The Design Trust has been commissioned by the organisers of the micro-business conference Small is Beautiful in Edinburgh from 14 – 15 June 2016, to research in depth what success and growth actually means for very small creative businesses.
How do YOU measure success?
In the first survey I looked at what success actually means for creative professionals. Very few creatives do it for the money (although obviously money is crucial if you want to establish or grow your creative career and business!) so what are their measures of success?
Rewards are important, and fame and reputation can be powerful motivators too.
Or is it about the joy of the work itself, the making and the creative process, getting into the creative flow?
Or creating something bigger than you, having a voice, collaborating, creating a movement or creative community?
Or expressing yourself, having a freedom that most other jobs don’t provide?
I got so many wonderful and very wise (!) responses about the definition of success that I wanted to share them with you:
Money is important
‘Being able to make a living from my creative work. Knowing that I am progressing & developing, taking small steps to becoming the artist I want to be, with powerful work shown in ‘prestigious’ galleries.’
‘Success is being able to earn a comfortable living from what I enjoy doing (design and illustration). To feel proud of the work I produce and to feel confident in my abilities.’
‘I would not be waking up in the middle of the night worrying about money!’
‘Being able to earn enough money that anxiety and money worries don’t fill up your brain, and become a block for your creativity.’
‘Success would mean working every day in my studio with no financial worries to hinder my creativity.’
‘Being able to quit work and be able to work for myself and look after my little boy and his soon to be here brother or sister without worrying about bills.’
But for others money isn’t important
‘Good sales can be deceptive, because one can be seduced into making things that sell quickly, which draws one towards popular tastes for familiar as opposed to original items. Galleries invariably end up selling a range of things which are low priced and familiar (favourites at our cooperative gallery are hearts, angels and dogs!).’
‘Success isn’t a number to me, success is a state of mind achieved when no more can be put into something. When I have created something to be its full potential. At A-level I worked the damn hardest for business studies and still came out with a U. I wasn’t successful, but I truly felt I couldn’t have worked harder. To me that is in a strange way success.’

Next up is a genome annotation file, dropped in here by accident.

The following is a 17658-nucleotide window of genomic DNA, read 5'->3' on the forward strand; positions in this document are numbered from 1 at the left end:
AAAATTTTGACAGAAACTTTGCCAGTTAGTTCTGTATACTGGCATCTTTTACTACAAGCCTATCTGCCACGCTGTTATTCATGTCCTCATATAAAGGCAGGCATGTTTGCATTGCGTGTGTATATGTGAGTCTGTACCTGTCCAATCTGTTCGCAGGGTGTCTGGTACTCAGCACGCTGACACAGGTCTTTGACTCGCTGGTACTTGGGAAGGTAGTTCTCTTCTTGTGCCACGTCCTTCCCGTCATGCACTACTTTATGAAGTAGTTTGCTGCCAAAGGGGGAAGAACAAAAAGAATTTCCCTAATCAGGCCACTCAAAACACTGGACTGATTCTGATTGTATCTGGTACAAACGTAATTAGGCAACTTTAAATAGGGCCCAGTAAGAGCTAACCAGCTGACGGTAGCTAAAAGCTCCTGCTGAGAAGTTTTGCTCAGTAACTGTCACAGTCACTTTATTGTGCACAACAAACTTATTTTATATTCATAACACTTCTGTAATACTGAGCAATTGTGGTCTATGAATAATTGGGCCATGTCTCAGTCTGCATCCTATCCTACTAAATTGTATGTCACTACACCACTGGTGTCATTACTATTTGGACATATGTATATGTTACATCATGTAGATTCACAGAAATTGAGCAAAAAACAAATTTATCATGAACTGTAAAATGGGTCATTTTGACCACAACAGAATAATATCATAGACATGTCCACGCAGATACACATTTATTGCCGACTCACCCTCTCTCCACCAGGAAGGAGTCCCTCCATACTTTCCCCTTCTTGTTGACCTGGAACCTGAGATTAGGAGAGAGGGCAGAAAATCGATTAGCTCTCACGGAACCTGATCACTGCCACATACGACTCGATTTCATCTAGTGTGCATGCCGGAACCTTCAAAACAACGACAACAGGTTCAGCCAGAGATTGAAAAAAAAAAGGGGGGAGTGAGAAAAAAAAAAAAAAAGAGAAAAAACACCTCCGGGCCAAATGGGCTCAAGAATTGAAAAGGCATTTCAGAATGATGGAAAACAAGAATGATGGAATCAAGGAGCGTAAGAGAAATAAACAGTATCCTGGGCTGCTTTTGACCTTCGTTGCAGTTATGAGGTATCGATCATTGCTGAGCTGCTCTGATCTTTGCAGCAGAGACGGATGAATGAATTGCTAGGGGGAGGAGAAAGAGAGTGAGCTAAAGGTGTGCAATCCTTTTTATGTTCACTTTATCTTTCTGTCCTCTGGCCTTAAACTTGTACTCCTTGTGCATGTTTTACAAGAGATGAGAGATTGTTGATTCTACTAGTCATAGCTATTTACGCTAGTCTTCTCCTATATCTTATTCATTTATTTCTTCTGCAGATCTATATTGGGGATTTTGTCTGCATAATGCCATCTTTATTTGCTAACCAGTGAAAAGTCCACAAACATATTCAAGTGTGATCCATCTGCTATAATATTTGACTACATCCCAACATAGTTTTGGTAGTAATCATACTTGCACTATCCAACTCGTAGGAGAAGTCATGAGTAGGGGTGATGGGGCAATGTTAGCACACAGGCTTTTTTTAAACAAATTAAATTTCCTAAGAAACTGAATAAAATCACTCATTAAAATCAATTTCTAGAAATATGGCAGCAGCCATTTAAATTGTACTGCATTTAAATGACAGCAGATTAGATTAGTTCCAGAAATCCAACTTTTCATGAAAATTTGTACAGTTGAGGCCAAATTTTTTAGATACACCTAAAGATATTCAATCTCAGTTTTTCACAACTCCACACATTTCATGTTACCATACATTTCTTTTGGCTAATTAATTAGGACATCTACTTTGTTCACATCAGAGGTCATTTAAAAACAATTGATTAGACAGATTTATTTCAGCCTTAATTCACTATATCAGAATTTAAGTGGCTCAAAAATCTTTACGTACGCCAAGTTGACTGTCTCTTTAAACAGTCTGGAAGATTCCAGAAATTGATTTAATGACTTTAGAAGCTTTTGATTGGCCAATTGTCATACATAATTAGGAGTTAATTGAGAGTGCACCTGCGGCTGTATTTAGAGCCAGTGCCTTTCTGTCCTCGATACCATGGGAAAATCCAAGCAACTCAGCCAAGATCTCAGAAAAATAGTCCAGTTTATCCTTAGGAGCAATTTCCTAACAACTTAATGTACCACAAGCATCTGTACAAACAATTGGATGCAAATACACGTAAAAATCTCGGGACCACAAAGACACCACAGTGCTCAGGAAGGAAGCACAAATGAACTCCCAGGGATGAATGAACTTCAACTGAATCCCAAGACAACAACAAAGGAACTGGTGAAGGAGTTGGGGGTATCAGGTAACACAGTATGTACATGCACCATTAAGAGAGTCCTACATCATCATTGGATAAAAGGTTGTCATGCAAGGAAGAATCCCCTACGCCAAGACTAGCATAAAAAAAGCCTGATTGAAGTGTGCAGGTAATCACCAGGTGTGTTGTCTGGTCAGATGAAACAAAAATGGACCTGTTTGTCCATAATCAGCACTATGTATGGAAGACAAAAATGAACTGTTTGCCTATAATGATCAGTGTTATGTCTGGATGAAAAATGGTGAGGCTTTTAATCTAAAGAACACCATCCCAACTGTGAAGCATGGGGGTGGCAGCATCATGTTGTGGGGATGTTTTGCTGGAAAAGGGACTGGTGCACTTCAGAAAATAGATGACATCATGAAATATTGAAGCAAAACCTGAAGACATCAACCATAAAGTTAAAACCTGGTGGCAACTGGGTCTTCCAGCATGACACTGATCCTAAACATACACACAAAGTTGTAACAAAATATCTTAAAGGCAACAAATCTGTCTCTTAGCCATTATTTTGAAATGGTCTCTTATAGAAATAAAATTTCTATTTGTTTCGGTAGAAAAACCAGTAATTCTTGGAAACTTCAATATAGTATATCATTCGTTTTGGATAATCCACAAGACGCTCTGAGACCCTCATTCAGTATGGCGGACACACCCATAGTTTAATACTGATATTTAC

Your creativity is your success
‘Earning enough to be able to keep researching and experimenting in my field of work.’
‘My dream would be to be able to spend most of my time making, paying someone else to do all my admin, social media and cleaning.’
‘Being able to produce for real what is in my head or on paper and have others appreciate it.’
‘Actually I am not very ambitious, I don’t want fame or riches. I love the look on someone’s face when they really like a piece, I don’t want to work bigger or more prestigious projects. I am a bit averse to some of the art world marketing stuff. I think I want to keep doing what I do, but keep growing creatively.’
And of course getting recognition is important!
‘Success is being proud to say I am an artist when people ask what I ‘do’, and being able to make a living from my work.’
‘My work would be collectible, bought by those that loved the pieces as much as I love making them.’
‘Being recognised as a respected, original designer and people viewing my work will instantly know it was designed by me.’
‘To have my work respected by clients and peers, and be invited to exhibit in galleries that I hold in high regard.’
‘Achieving the level of skill required to realise my vision and to be recognised for my technical skills by my peers.’
‘Being the ‘Go To’ person for in my sector. Exhibitions in major venues here and abroad. Professional PR for selected projects. Financial security and no loans.’
‘I would have had several solo exhibitions and have a strong body of work which is available to view on a professional looking website.’
‘Success is being recognised for our hard and good work. Is to be the best and an example in a specific area.’
‘Success is feeling that my parents and friends are proud of me’.
And sometimes its bigger than you: it’s about having an impact
‘Success is … making a difference to the lives of others, the environment and the future.’
‘Inspiring others to succeed.’
‘When I think of success I imagine myself as an influencer in my field – gaining the respect of others for my creativity and helping and sharing ideas and skills with other people through teaching and writing.’
‘Success is seeing the same faces come back time and time again to buy for their friends and family, because I can envision the piece they are describing to me.’
And creatives love the freedom and flexibility